Voluntary prekindergarten, vpk providers, seventh day adventists, public school providers, private providers


American parents have a myriad of choices when it comes to educating their children, and these choices begin in the very beginning stages of children’s educational journey. Where parents decide to have their child spend their early formative years can have far-reaching implications for that child’s future. The focus of this research was to examine if a difference exists in kindergarten readiness preparation offered by Voluntary Prekindergarten (VPK) providers in the state of Florida. The VPK Provider Kindergarten Readiness Rates of public schools were compared to the VPK Provider Kindergarten Readiness Rates of private learning centers and, more specifically, of Seventh-day Adventist private learning centers. Furthermore, this study was conducted to examine whether a difference exists in the kindergarten readiness between VPK providers in urban and rural counties. This quantitative, non-experimental, causal comparative study explored the Kindergarten Readiness Rates of each of the 5,636 public and private VPK providers in the state of Florida. The Florida Kindergarten Readiness Screener was used to assess the kindergarten readiness level of each student. Individual student scores were tracked to the VPK provider that the students attended in order to assign a Readiness Rate for each provider. This screener consisted of the Early Childhood Observation SystemTM (ECHOSTM) and the Florida Assessments for Instruction in Reading (FAIR). A one-way analysis of variance (ANOVA) was utilized to examine significant differences between public school, private, and Seventh-day Adventist providers. The ANOVA was followed by a Scheffe post-hoc test to determine where differences iv occurred. The findings revealed that there existed a statistically significant difference in the means of public school and private VPK providers. Public school providers were found to have achieved higher Provider Kindergarten Readiness Rates than private providers. It was also found that though Seventh-day Adventist providers had a slightly lower average Provider Kindergarten Readiness Rate than public school providers and a slightly higher average than other private providers, this difference was not statistically significant. A two-way factorial ANOVA was performed to examine if significant differences existed in the average Provider Kindergarten Readiness Rate when considering both the type of community (urban or rural) where the provider was located and the type of provider (public or private). The findings indicated that there was no statistically significant difference in Provider Readiness Rate when examining the interaction between the provider type and community type.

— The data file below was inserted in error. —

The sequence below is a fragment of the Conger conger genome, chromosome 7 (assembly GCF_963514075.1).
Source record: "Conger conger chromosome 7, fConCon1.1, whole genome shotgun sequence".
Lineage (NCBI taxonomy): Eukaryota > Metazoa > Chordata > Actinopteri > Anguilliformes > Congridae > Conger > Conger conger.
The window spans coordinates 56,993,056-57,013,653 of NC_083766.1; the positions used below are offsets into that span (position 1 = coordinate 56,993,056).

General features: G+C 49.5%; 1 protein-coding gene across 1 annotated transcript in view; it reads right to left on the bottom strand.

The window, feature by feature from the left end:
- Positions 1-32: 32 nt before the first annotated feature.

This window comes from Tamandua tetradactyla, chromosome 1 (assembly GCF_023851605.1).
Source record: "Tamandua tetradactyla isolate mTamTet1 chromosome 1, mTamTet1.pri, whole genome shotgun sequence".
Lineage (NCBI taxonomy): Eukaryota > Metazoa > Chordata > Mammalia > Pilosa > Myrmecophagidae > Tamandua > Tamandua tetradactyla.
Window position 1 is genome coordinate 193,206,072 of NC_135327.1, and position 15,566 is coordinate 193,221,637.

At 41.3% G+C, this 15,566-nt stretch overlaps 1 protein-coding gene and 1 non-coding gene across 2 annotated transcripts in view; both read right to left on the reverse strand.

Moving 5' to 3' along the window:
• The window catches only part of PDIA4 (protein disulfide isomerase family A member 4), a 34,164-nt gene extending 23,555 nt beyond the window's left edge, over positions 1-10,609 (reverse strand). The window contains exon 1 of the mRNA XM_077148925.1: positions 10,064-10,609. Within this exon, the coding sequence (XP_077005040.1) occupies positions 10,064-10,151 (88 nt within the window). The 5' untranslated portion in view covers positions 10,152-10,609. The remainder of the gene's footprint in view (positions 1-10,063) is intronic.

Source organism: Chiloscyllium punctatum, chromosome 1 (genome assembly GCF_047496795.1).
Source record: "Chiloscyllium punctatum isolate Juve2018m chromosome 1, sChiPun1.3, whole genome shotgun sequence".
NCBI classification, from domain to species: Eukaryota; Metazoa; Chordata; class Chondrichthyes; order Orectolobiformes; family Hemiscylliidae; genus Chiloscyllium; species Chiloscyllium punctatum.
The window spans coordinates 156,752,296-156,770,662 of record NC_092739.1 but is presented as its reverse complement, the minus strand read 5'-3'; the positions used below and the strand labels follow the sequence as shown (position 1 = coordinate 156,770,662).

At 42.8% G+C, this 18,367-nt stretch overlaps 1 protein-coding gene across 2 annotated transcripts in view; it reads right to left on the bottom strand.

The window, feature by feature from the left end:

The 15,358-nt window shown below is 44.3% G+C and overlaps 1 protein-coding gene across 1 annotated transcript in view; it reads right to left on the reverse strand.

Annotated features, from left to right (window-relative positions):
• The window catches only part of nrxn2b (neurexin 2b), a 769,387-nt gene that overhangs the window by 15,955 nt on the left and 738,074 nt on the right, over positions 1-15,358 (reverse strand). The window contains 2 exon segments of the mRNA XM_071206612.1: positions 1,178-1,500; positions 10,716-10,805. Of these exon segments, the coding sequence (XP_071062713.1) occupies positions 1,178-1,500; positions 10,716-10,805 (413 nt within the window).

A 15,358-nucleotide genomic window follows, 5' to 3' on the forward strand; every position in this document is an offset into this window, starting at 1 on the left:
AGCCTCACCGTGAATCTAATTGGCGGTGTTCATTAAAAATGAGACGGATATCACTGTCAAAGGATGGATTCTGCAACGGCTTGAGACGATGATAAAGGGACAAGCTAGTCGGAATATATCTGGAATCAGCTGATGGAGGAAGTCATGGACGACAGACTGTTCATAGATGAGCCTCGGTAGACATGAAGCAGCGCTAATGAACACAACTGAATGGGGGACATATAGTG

If this is your thesis or dissertation, and want to learn how to access it or for more information about readership statistics, contact us at

Graduation Date





Murray, Kenneth


Doctor of Education (Ed.D.)


College of Education and Human Performance


Teaching, Learning, and Leadership

Degree Program

Educational Leadership; Executive








Release Date

August 2013

Length of Campus-only Access


Access Status

Doctoral Dissertation (Open Access)


Dissertations, Academic -- Education, Education -- Dissertations, Academic